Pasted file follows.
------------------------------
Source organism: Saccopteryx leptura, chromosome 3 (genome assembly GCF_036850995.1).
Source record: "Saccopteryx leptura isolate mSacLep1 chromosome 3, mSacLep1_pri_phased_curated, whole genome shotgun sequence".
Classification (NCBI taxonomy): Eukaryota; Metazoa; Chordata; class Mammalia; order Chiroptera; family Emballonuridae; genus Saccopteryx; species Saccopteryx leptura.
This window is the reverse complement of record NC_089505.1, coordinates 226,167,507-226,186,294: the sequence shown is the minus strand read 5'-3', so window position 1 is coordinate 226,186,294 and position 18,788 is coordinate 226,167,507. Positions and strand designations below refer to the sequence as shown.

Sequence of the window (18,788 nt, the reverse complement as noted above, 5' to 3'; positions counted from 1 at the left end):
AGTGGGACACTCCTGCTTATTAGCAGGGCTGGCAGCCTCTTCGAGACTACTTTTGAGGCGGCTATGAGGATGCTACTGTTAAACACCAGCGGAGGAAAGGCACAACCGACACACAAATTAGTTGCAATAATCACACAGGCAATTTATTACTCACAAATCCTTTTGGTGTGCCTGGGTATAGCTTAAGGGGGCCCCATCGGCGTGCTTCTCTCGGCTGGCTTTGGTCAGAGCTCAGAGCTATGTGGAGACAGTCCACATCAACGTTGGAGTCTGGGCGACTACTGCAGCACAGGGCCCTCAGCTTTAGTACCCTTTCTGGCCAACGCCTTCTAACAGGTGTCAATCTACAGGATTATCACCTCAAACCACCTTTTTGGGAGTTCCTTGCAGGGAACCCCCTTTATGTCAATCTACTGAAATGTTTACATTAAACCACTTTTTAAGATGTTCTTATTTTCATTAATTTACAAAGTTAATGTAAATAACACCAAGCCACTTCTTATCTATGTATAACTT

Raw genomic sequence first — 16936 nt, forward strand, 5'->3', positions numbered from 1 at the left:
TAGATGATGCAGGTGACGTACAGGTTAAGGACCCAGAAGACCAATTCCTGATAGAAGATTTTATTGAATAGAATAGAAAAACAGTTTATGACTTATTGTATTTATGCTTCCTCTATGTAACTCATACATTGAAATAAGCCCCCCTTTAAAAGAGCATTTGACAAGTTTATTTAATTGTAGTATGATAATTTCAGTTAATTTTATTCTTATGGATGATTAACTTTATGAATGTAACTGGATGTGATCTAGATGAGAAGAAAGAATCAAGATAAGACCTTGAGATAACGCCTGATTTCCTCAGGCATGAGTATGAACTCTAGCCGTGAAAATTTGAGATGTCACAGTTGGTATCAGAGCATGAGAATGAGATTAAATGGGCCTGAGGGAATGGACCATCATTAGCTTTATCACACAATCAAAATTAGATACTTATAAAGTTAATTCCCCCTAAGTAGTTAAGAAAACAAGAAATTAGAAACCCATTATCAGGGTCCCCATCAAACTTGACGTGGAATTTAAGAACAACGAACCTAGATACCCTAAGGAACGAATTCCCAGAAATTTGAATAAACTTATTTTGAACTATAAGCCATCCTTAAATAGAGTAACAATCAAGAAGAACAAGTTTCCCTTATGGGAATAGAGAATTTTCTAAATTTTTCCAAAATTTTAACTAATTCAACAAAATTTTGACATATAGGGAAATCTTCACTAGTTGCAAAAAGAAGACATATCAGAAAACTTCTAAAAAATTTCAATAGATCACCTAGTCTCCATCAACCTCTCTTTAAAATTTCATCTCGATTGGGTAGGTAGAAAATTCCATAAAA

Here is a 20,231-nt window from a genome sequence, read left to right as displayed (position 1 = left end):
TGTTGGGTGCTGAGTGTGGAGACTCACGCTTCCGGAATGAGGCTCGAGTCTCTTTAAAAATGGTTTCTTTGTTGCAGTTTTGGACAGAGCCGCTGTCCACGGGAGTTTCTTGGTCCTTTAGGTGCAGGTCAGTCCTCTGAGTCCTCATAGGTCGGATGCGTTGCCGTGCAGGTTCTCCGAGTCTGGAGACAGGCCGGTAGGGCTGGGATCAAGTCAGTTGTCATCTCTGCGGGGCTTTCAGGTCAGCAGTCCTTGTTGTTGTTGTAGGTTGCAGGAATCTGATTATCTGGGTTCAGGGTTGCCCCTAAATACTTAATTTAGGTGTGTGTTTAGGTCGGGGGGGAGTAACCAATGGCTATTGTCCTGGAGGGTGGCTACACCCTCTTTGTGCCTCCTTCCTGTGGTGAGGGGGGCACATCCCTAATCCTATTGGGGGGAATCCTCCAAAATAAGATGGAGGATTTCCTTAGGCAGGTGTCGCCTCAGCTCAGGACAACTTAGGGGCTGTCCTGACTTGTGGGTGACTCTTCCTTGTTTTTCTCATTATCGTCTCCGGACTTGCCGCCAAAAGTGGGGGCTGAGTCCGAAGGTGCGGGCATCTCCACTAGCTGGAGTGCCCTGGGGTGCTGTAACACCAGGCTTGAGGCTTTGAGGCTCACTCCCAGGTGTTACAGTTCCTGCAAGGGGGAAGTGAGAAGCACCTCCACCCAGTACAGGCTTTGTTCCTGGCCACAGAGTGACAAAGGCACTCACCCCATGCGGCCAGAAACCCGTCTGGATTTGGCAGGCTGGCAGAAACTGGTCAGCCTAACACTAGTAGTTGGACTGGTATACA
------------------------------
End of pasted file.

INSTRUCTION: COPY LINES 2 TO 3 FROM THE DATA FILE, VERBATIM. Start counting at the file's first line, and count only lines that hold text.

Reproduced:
Source record: "Saccopteryx leptura isolate mSacLep1 chromosome 3, mSacLep1_pri_phased_curated, whole genome shotgun sequence".
Classification (NCBI taxonomy): Eukaryota; Metazoa; Chordata; class Mammalia; order Chiroptera; family Emballonuridae; genus Saccopteryx; species Saccopteryx leptura.